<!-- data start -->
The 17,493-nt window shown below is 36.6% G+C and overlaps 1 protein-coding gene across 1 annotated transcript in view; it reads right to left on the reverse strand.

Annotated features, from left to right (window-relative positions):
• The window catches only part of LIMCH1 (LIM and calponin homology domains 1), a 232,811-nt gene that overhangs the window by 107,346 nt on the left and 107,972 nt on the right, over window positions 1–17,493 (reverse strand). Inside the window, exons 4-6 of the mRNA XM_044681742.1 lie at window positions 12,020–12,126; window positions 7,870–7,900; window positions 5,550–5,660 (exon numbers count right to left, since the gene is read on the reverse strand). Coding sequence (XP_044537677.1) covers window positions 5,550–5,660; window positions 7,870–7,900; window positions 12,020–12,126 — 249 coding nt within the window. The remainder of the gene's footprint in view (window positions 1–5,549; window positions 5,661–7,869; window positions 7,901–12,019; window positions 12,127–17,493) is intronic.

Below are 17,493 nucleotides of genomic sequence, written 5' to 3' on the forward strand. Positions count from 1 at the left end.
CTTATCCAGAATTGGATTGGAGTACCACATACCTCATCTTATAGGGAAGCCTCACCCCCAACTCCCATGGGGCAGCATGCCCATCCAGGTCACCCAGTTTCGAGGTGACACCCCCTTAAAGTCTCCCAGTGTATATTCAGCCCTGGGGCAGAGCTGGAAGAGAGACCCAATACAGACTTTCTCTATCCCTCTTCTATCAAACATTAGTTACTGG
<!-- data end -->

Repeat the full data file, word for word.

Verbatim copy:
The 17,493-nt window shown below is 36.6% G+C and overlaps 1 protein-coding gene across 1 annotated transcript in view; it reads right to left on the reverse strand.

Annotated features, from left to right (window-relative positions):
• The window catches only part of LIMCH1 (LIM and calponin homology domains 1), a 232,811-nt gene that overhangs the window by 107,346 nt on the left and 107,972 nt on the right, over window positions 1–17,493 (reverse strand). Inside the window, exons 4-6 of the mRNA XM_044681742.1 lie at window positions 12,020–12,126; window positions 7,870–7,900; window positions 5,550–5,660 (exon numbers count right to left, since the gene is read on the reverse strand). Coding sequence (XP_044537677.1) covers window positions 5,550–5,660; window positions 7,870–7,900; window positions 12,020–12,126 — 249 coding nt within the window. The remainder of the gene's footprint in view (window positions 1–5,549; window positions 5,661–7,869; window positions 7,901–12,019; window positions 12,127–17,493) is intronic.

Below are 17,493 nucleotides of genomic sequence, written 5' to 3' on the forward strand. Positions count from 1 at the left end.
CTTATCCAGAATTGGATTGGAGTACCACATACCTCATCTTATAGGGAAGCCTCACCCCCAACTCCCATGGGGCAGCATGCCCATCCAGGTCACCCAGTTTCGAGGTGACACCCCCTTAAAGTCTCCCAGTGTATATTCAGCCCTGGGGCAGAGCTGGAAGAGAGACCCAATACAGACTTTCTCTATCCCTCTTCTATCAAACATTAGTTACTGG